New Hopewell Earthworks Discovered at the Hamilton County, Indiana Henge Site



Hopewell Oto Sioux Earthworks Photographed in Hamilton County, Indiana

Historic map showing the locations of burial mounds and Earthworks in Hamilton County, Indiana

Indiana Department of Geology and Natural History (Fourteenth Annual Report), 1884
       But Strawtown has an antiquity evidently higher than the days of the Delaware Indians. The mound builders have left their footprints in this vicinity by the numerous relics of the Stone Age that have been picked up by the present inhabitants. A little west of the present village there is a burial mound about six feet high; it has been plowed over for a number of years, so that not only its height has been reduced, but its base rendered so indistinct that its diameter can not be accurately measures; it is, however, between seventy and eighty feet. It was opened in 1882 by Judge Overman, of Tipton, and four skeletons were found lying on the original surface of the ground, with their heads together and their feet directed to the cardinal points of the compass.

This type of burial was symbolic of the mound builders Sun god.  This type of burial occurs frequently with the Adena and proto Iroquois and Sioux of the Ohio Valley, whom archaeologists call the Hopewell.  This is consistent with reports from the excavations of this site by IPFW archaeologists who assigned this work to the Oto Sioux.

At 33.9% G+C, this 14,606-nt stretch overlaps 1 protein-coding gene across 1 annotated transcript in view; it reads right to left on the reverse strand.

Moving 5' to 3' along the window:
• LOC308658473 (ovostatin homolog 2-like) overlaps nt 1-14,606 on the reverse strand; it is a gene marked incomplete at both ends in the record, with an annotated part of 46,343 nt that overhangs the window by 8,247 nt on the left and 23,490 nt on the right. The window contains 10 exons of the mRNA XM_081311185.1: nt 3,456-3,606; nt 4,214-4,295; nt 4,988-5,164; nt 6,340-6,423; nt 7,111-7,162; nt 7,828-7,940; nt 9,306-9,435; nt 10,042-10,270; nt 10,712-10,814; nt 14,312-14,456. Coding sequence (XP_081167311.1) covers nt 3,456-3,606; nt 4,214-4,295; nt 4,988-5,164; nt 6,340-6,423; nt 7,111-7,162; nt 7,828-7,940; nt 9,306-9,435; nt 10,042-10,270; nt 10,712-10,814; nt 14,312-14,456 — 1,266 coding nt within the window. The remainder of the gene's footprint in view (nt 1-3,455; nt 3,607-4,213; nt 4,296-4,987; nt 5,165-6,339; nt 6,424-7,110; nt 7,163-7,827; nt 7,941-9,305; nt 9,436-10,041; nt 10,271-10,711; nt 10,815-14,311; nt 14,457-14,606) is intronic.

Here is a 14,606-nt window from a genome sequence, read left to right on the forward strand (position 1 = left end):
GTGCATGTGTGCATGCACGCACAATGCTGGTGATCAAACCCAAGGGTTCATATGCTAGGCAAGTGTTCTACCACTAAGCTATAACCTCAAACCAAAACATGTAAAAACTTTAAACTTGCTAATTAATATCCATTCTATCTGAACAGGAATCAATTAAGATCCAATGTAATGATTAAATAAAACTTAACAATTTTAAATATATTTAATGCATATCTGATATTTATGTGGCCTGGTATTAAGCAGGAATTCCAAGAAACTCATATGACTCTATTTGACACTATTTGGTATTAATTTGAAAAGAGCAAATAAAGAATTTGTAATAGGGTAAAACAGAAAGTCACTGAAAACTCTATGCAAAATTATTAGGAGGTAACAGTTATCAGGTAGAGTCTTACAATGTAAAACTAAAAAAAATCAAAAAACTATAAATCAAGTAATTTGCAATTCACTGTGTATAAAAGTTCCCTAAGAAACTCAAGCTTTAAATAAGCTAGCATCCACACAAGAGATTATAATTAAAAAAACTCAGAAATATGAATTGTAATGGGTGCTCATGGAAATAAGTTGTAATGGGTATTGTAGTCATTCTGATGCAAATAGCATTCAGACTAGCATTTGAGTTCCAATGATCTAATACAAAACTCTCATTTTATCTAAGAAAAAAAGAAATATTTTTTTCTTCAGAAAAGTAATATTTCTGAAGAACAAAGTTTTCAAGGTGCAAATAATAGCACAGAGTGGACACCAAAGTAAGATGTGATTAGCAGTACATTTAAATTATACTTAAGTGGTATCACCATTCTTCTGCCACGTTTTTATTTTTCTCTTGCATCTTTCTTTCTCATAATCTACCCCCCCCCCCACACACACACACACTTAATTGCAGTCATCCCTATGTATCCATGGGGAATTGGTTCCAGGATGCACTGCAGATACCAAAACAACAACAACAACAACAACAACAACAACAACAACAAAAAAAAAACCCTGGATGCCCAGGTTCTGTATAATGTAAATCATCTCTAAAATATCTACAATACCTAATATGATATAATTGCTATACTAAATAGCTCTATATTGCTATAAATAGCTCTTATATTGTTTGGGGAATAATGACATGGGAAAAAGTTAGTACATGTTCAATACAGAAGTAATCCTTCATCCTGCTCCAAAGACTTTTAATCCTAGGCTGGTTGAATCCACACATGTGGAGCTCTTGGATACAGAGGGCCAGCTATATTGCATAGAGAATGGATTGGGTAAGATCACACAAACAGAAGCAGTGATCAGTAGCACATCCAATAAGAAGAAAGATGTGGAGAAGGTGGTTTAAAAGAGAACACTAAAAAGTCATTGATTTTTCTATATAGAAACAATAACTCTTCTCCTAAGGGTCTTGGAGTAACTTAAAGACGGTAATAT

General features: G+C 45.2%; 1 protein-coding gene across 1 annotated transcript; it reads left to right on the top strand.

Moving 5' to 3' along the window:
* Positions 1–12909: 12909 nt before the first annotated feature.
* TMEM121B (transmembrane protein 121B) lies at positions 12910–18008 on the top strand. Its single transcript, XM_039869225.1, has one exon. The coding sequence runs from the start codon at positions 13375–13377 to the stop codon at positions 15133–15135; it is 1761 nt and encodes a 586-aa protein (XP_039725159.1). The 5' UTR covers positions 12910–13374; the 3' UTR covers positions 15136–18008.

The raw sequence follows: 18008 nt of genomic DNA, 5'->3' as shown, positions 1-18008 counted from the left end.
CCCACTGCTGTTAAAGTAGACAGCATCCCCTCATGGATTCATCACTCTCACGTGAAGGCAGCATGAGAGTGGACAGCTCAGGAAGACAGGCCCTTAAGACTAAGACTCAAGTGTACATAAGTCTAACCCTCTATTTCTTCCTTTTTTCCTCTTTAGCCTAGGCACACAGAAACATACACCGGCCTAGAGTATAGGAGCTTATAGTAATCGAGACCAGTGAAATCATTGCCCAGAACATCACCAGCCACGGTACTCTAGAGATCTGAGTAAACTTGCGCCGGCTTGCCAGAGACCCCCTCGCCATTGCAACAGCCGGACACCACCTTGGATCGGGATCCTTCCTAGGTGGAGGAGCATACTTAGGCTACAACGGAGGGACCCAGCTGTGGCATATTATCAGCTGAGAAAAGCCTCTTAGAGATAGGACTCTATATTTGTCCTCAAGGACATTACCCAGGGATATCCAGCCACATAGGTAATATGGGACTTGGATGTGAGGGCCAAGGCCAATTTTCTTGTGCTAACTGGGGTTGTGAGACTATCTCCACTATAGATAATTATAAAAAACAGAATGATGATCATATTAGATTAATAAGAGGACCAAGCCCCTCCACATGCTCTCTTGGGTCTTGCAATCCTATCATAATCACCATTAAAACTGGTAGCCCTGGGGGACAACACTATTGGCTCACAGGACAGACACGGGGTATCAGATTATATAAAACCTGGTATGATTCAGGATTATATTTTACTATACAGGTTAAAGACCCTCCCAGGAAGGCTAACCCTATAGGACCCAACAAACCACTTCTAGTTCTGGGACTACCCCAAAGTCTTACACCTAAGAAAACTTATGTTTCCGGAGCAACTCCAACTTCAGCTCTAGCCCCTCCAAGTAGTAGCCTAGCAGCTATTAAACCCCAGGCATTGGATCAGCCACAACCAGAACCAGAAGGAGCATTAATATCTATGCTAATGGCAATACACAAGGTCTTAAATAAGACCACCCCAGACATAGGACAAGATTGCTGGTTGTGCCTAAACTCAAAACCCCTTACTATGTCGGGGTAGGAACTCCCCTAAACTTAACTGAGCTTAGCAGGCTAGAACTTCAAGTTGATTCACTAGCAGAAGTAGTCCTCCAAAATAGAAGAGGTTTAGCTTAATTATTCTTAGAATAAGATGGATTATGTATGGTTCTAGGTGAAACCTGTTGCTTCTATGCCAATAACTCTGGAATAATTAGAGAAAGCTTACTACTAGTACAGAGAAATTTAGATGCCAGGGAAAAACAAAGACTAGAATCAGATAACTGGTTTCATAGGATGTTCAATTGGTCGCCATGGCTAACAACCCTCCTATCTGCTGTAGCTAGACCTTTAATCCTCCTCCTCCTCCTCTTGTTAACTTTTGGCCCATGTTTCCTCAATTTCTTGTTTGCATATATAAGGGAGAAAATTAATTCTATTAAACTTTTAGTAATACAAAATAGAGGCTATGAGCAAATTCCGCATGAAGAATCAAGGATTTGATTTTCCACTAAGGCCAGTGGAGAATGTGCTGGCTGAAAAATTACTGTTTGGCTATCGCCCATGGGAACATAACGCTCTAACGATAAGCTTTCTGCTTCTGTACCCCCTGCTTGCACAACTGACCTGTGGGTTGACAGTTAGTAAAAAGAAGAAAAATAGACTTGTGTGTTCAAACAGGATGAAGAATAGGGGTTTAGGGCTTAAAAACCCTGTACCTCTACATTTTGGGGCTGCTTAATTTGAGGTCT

At a distance of 150 yards southeast of this mound is a circular embankment, now about three feet high, and twelve feet on the base. It has a ditch on the outside, which evidently furnished a portion of the earth for the embankment. The diameter of the circle, measured from the bottom of the ditch on each side, is 315 feet. There is a doubt as to what period this work should be referred. A tradition among the “old settlers” claims that the remains of palisades that once formed a stockade, were standing on the embankment when the early immigrants settled here. This tradition is strengthened by the fact that in 1810 a stockade was built by the Delaware Indians somewhere near this spot, as a protection against their Miami neighbors north of White River. Moreover, it was not the custom of the mound builders to make a ditch on the outside of their embankments. On the other hand, the regularity of the work, and the perfect form of the circle, is hardly compatible with the idea that this is the work of modern savages. It is possible that the circle dates back to the period of the mound builders, and that the Delawares took advantage of it to build their stockade on, and made the ditch to strengthen their palisades. The ditch was been filled, and the embankment reduced much by cultivation.


Map showing the location of the henge at Strawtown. IPFW university determined that this site was constructed by the Early Native American Oto Sioux who were the Hopewell Indian mound builders


History of Hamilton County Indiana, 1915

The Fort and Mound